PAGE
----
Danny Brown's "Old" is arguably one of the year’s best albums.
It was strange when the tracklist for Old was released, as the album was divided into two different halves, but at first listen it's obvious why: they represent two sides of Danny Brown's multifaceted psyche and personality, as well as the old and the new. Garnering success after the release of his second studio album XXX last year, the Detroit-born rapper is more confident in his weirdness and originality than ever before, a major facet of his work that attracted fans; he's finally put it all on full display. The structure of the double-sided LP allows listeners to grasp the various thoughts inside Danny's head as he offers reflection, party songs, nightmares, hopes and dreams and addresses his past, present, and future self. He's still in touch with his old self, but is trying to evolve and build a new life and, subsequently, a new sound.
On Side A, Danny Brown attempts to exorcise his past demons by delving into his most emotional, harrowing material. He clearly has a lot to work through, though, as the party-ready Side B has bad memories popping up as well. Brown can't seem to contain the demons that haunt him as he describes his uncle's spousal abuse amongst other things on "Torture", one of the darkest tracks to drop this year. There's "Side B", where Brown addresses his crack-dealing past, a memory he seems to want to forget. The most emotional track on the album is definitely "Clean Up", as it finds Danny looking to get sober, rhyming about ignoring text messages from his daughter while he gets high in a hotel room. It's ironic that on a record whereupon Brown longs for maturity and sobriety, he spits about crushing pills, snorting drugs and getting high enough to float amongst the clouds. The 31-year-old clearly realizes he can't please everyone, but still attempts to balance the more reflective, emotional tracks with the weird, party anthem tracks that got him noticed in the first place.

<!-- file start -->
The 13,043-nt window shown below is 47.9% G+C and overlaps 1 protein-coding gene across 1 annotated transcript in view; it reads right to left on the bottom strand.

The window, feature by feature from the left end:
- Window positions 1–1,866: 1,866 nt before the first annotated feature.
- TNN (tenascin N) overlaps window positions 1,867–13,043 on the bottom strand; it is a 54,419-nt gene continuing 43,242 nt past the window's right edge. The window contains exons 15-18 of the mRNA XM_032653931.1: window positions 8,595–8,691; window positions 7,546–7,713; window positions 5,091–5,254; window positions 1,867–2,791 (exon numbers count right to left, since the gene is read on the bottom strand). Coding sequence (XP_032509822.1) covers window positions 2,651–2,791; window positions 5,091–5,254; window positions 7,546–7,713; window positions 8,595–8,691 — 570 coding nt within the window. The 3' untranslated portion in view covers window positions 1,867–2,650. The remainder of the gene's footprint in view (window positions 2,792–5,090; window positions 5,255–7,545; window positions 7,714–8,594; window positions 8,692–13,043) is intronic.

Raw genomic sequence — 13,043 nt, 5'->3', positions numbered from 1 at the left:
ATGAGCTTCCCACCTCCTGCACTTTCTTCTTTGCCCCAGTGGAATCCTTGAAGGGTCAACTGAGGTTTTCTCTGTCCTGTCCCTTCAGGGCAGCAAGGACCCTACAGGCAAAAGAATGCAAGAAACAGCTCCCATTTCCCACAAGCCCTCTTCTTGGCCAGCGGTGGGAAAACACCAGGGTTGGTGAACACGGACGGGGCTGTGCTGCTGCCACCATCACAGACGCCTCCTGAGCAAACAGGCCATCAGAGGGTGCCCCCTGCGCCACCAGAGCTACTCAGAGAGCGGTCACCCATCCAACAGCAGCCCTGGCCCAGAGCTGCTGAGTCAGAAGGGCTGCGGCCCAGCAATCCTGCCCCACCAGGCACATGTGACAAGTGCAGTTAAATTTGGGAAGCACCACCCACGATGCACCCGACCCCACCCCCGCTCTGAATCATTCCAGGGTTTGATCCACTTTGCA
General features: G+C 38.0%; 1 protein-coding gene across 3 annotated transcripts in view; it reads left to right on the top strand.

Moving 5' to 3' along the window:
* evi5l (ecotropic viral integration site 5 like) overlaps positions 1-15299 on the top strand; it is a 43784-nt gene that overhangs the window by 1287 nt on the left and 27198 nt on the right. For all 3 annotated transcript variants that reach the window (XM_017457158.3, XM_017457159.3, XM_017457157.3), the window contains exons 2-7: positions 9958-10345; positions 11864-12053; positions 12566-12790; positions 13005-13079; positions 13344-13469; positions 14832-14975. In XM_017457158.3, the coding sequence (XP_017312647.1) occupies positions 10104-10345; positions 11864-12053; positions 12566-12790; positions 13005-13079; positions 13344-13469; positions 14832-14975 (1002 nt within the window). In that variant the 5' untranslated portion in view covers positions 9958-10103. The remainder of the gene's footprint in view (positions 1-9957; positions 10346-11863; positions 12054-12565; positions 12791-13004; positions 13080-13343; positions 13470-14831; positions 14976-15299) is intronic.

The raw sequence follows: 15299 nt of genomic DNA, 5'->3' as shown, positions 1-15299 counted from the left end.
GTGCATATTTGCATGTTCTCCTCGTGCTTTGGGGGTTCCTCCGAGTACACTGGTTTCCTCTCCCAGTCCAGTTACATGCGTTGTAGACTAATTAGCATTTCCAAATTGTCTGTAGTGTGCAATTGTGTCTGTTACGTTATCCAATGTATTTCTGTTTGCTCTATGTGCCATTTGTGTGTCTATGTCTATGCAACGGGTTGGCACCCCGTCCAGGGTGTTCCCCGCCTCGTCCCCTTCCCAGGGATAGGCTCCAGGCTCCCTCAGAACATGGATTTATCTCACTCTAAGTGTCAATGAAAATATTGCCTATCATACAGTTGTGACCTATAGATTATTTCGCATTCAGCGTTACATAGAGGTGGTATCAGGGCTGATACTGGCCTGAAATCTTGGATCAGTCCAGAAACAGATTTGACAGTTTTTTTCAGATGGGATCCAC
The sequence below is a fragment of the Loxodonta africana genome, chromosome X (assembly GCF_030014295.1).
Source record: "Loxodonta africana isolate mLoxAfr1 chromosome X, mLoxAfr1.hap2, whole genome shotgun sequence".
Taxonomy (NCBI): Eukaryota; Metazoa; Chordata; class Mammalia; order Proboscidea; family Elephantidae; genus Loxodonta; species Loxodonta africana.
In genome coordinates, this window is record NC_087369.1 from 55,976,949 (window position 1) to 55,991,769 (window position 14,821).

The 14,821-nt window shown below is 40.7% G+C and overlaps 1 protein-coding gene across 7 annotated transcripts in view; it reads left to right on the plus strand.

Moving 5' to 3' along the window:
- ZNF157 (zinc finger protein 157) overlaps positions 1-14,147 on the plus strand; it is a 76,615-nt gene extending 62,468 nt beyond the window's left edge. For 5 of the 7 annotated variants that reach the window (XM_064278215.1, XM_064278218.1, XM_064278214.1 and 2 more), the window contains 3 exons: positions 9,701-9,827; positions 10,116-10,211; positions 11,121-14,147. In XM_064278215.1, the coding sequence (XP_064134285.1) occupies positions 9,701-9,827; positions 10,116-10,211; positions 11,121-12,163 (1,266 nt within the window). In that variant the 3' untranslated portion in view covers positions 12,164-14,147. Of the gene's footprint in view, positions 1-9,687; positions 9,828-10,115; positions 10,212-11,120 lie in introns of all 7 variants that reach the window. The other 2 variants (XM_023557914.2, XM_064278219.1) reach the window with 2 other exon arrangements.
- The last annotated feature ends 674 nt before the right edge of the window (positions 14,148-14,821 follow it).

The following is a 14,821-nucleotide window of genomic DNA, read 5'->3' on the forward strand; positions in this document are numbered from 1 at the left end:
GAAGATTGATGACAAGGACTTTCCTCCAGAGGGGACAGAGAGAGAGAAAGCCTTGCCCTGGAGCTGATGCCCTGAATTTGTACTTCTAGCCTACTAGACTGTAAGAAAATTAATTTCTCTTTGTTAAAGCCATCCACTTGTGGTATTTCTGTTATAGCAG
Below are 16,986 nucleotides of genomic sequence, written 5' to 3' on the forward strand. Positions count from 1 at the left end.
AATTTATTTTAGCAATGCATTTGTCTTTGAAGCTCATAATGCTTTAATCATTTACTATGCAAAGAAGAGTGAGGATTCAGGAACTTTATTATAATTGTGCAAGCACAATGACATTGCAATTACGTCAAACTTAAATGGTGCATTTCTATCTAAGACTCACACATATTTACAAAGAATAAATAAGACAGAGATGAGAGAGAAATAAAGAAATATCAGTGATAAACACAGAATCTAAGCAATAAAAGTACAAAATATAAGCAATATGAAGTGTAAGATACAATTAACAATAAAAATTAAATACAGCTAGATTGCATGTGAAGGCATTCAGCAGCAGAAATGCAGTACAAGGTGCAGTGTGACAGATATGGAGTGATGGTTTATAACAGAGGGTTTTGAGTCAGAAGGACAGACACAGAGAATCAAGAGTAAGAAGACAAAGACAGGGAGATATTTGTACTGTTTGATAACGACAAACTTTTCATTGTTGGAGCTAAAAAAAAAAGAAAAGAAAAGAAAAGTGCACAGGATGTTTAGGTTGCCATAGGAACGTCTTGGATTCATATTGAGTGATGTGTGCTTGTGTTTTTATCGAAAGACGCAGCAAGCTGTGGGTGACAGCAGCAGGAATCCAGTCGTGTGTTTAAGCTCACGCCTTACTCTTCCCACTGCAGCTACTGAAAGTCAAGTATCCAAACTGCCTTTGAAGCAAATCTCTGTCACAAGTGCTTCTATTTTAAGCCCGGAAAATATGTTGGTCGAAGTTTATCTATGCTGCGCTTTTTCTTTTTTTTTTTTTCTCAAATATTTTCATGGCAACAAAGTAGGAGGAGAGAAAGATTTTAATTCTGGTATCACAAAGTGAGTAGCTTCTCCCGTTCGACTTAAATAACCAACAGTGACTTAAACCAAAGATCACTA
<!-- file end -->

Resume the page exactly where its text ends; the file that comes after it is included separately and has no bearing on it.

Danny Brown is all kinds of strange, as he expertly displays on Old, his flow, rhythm and meticulous rhyme schemes changing from track to track. Brown's unique taste and self-title as one of the best rappers in the game is most strengthened when he tackles richly layered, complex production on tracks like "Dubstep" and "Way Up Here". Brown is vicious on certain tracks, his rapping aggressive and almost intentionally primitive, as if to exorcise his demons by rapping angrier, louder and better than his peers. On the other hand, he's more mellow and subdued on track such as "Lonely" and the Charlie XCX-featuring "Float On." Brown mixes in the mellow with the party-tracks to keep the fans guessing - the listener is never entirely sure what mood he or she is going to be put in by the controlled chaos that is this album.
Old sprawls inside the mind, the infectious beats and lines lingering inside the cerebrum hours after listening. You come to understand how and why Danny Brown has cemented his place in the game. The album should prove to detractors that any weaknesses has been compensated for with fresh honesty and confidence. On this strange but fascinating project, Danny exorcises his haunting memories while praying he can get old so he can see his "influence on this genre of music." This desire sums up Brown's new approach on an album that is arguably one of the year's best.
*Read all the words to Old at gotbars.com.